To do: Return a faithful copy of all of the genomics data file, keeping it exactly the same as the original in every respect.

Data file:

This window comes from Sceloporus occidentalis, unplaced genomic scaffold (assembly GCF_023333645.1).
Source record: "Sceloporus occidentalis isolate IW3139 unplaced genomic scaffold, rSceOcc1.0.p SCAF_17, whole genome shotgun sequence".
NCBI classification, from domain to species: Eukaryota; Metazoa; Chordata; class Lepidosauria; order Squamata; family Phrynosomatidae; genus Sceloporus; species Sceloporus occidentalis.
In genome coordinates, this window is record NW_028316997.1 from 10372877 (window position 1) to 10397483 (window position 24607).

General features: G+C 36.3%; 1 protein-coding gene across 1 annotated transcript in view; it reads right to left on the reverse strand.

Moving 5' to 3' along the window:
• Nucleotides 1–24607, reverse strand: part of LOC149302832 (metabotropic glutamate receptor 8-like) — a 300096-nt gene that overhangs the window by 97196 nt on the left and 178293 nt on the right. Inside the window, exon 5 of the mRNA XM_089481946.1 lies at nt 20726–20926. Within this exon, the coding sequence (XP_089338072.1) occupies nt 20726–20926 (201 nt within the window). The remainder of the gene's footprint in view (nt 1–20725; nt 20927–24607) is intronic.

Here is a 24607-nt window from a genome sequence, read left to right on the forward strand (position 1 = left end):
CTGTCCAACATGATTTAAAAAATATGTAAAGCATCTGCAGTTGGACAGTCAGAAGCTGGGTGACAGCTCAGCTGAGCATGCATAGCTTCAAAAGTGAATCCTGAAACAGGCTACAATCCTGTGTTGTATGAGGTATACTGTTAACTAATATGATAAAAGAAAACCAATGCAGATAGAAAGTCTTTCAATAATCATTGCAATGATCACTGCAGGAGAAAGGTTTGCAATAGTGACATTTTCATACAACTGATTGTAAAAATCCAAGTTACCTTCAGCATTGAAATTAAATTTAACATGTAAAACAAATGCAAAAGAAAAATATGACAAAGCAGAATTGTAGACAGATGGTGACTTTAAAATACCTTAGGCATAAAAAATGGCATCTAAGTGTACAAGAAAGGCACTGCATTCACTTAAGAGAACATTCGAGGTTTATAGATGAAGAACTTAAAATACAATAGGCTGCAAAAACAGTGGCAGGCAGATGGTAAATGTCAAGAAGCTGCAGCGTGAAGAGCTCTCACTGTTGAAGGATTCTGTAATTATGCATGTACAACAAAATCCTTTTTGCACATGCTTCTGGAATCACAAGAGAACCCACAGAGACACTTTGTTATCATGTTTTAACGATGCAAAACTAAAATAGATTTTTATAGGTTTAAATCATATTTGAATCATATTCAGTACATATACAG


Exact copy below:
This window comes from Sceloporus occidentalis, unplaced genomic scaffold (assembly GCF_023333645.1).
Source record: "Sceloporus occidentalis isolate IW3139 unplaced genomic scaffold, rSceOcc1.0.p SCAF_17, whole genome shotgun sequence".
NCBI classification, from domain to species: Eukaryota; Metazoa; Chordata; class Lepidosauria; order Squamata; family Phrynosomatidae; genus Sceloporus; species Sceloporus occidentalis.
In genome coordinates, this window is record NW_028316997.1 from 10372877 (window position 1) to 10397483 (window position 24607).

General features: G+C 36.3%; 1 protein-coding gene across 1 annotated transcript in view; it reads right to left on the reverse strand.

Moving 5' to 3' along the window:
• Nucleotides 1–24607, reverse strand: part of LOC149302832 (metabotropic glutamate receptor 8-like) — a 300096-nt gene that overhangs the window by 97196 nt on the left and 178293 nt on the right. Inside the window, exon 5 of the mRNA XM_089481946.1 lies at nt 20726–20926. Within this exon, the coding sequence (XP_089338072.1) occupies nt 20726–20926 (201 nt within the window). The remainder of the gene's footprint in view (nt 1–20725; nt 20927–24607) is intronic.

Here is a 24607-nt window from a genome sequence, read left to right on the forward strand (position 1 = left end):
CTGTCCAACATGATTTAAAAAATATGTAAAGCATCTGCAGTTGGACAGTCAGAAGCTGGGTGACAGCTCAGCTGAGCATGCATAGCTTCAAAAGTGAATCCTGAAACAGGCTACAATCCTGTGTTGTATGAGGTATACTGTTAACTAATATGATAAAAGAAAACCAATGCAGATAGAAAGTCTTTCAATAATCATTGCAATGATCACTGCAGGAGAAAGGTTTGCAATAGTGACATTTTCATACAACTGATTGTAAAAATCCAAGTTACCTTCAGCATTGAAATTAAATTTAACATGTAAAACAAATGCAAAAGAAAAATATGACAAAGCAGAATTGTAGACAGATGGTGACTTTAAAATACCTTAGGCATAAAAAATGGCATCTAAGTGTACAAGAAAGGCACTGCATTCACTTAAGAGAACATTCGAGGTTTATAGATGAAGAACTTAAAATACAATAGGCTGCAAAAACAGTGGCAGGCAGATGGTAAATGTCAAGAAGCTGCAGCGTGAAGAGCTCTCACTGTTGAAGGATTCTGTAATTATGCATGTACAACAAAATCCTTTTTGCACATGCTTCTGGAATCACAAGAGAACCCACAGAGACACTTTGTTATCATGTTTTAACGATGCAAAACTAAAATAGATTTTTATAGGTTTAAATCATATTTGAATCATATTCAGTACATATACAG